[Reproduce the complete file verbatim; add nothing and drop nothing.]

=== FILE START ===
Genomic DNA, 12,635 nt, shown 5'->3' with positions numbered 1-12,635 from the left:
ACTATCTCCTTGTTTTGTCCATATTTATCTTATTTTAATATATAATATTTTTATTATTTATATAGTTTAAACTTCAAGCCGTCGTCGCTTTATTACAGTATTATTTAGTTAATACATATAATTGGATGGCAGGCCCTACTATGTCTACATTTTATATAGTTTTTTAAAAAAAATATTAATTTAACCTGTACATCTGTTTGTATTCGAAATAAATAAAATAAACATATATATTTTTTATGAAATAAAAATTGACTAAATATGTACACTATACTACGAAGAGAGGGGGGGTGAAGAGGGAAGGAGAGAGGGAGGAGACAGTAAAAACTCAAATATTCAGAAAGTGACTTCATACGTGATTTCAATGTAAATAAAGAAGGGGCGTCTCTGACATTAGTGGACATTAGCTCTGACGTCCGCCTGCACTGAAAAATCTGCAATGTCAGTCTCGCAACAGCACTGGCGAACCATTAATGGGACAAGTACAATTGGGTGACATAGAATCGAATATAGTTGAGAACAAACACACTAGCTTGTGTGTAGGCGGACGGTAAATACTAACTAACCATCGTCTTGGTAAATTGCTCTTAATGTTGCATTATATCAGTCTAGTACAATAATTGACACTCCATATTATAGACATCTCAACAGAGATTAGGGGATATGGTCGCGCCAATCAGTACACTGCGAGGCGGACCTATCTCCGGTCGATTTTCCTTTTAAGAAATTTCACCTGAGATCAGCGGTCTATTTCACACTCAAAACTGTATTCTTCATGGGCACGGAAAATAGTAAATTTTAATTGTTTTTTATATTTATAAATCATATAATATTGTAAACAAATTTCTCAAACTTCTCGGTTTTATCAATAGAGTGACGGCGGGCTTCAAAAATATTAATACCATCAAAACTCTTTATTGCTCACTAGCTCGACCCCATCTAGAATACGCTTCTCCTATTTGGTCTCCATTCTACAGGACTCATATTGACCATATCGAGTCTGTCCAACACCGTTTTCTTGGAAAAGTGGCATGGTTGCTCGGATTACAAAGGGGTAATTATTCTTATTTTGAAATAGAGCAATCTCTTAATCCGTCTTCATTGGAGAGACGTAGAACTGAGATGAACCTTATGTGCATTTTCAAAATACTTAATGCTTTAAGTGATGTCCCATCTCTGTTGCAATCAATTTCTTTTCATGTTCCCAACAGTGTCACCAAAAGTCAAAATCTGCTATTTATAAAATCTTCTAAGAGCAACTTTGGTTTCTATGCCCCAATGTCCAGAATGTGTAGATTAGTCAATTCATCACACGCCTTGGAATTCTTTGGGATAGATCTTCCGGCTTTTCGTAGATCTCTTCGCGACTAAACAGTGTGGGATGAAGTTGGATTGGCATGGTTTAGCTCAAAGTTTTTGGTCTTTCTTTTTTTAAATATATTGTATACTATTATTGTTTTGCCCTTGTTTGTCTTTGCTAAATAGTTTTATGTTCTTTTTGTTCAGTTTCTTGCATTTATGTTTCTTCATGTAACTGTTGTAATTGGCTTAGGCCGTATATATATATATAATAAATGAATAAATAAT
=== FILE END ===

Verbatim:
Genomic DNA, 12,635 nt, shown 5'->3' with positions numbered 1-12,635 from the left:
ACTATCTCCTTGTTTTGTCCATATTTATCTTATTTTAATATATAATATTTTTATTATTTATATAGTTTAAACTTCAAGCCGTCGTCGCTTTATTACAGTATTATTTAGTTAATACATATAATTGGATGGCAGGCCCTACTATGTCTACATTTTATATAGTTTTTTAAAAAAAATATTAATTTAACCTGTACATCTGTTTGTATTCGAAATAAATAAAATAAACATATATATTTTTTATGAAATAAAAATTGACTAAATATGTACACTATACTACGAAGAGAGGGGGGGTGAAGAGGGAAGGAGAGAGGGAGGAGACAGTAAAAACTCAAATATTCAGAAAGTGACTTCATACGTGATTTCAATGTAAATAAAGAAGGGGCGTCTCTGACATTAGTGGACATTAGCTCTGACGTCCGCCTGCACTGAAAAATCTGCAATGTCAGTCTCGCAACAGCACTGGCGAACCATTAATGGGACAAGTACAATTGGGTGACATAGAATCGAATATAGTTGAGAACAAACACACTAGCTTGTGTGTAGGCGGACGGTAAATACTAACTAACCATCGTCTTGGTAAATTGCTCTTAATGTTGCATTATATCAGTCTAGTACAATAATTGACACTCCATATTATAGACATCTCAACAGAGATTAGGGGATATGGTCGCGCCAATCAGTACACTGCGAGGCGGACCTATCTCCGGTCGATTTTCCTTTTAAGAAATTTCACCTGAGATCAGCGGTCTATTTCACACTCAAAACTGTATTCTTCATGGGCACGGAAAATAGTAAATTTTAATTGTTTTTTATATTTATAAATCATATAATATTGTAAACAAATTTCTCAAACTTCTCGGTTTTATCAATAGAGTGACGGCGGGCTTCAAAAATATTAATACCATCAAAACTCTTTATTGCTCACTAGCTCGACCCCATCTAGAATACGCTTCTCCTATTTGGTCTCCATTCTACAGGACTCATATTGACCATATCGAGTCTGTCCAACACCGTTTTCTTGGAAAAGTGGCATGGTTGCTCGGATTACAAAGGGGTAATTATTCTTATTTTGAAATAGAGCAATCTCTTAATCCGTCTTCATTGGAGAGACGTAGAACTGAGATGAACCTTATGTGCATTTTCAAAATACTTAATGCTTTAAGTGATGTCCCATCTCTGTTGCAATCAATTTCTTTTCATGTTCCCAACAGTGTCACCAAAAGTCAAAATCTGCTATTTATAAAATCTTCTAAGAGCAACTTTGGTTTCTATGCCCCAATGTCCAGAATGTGTAGATTAGTCAATTCATCACACGCCTTGGAATTCTTTGGGATAGATCTTCCGGCTTTTCGTAGATCTCTTCGCGACTAAACAGTGTGGGATGAAGTTGGATTGGCATGGTTTAGCTCAAAGTTTTTGGTCTTTCTTTTTTTAAATATATTGTATACTATTATTGTTTTGCCCTTGTTTGTCTTTGCTAAATAGTTTTATGTTCTTTTTGTTCAGTTTCTTGCATTTATGTTTCTTCATGTAACTGTTGTAATTGGCTTAGGCCGTATATATATATATAATAAATGAATAAATAAT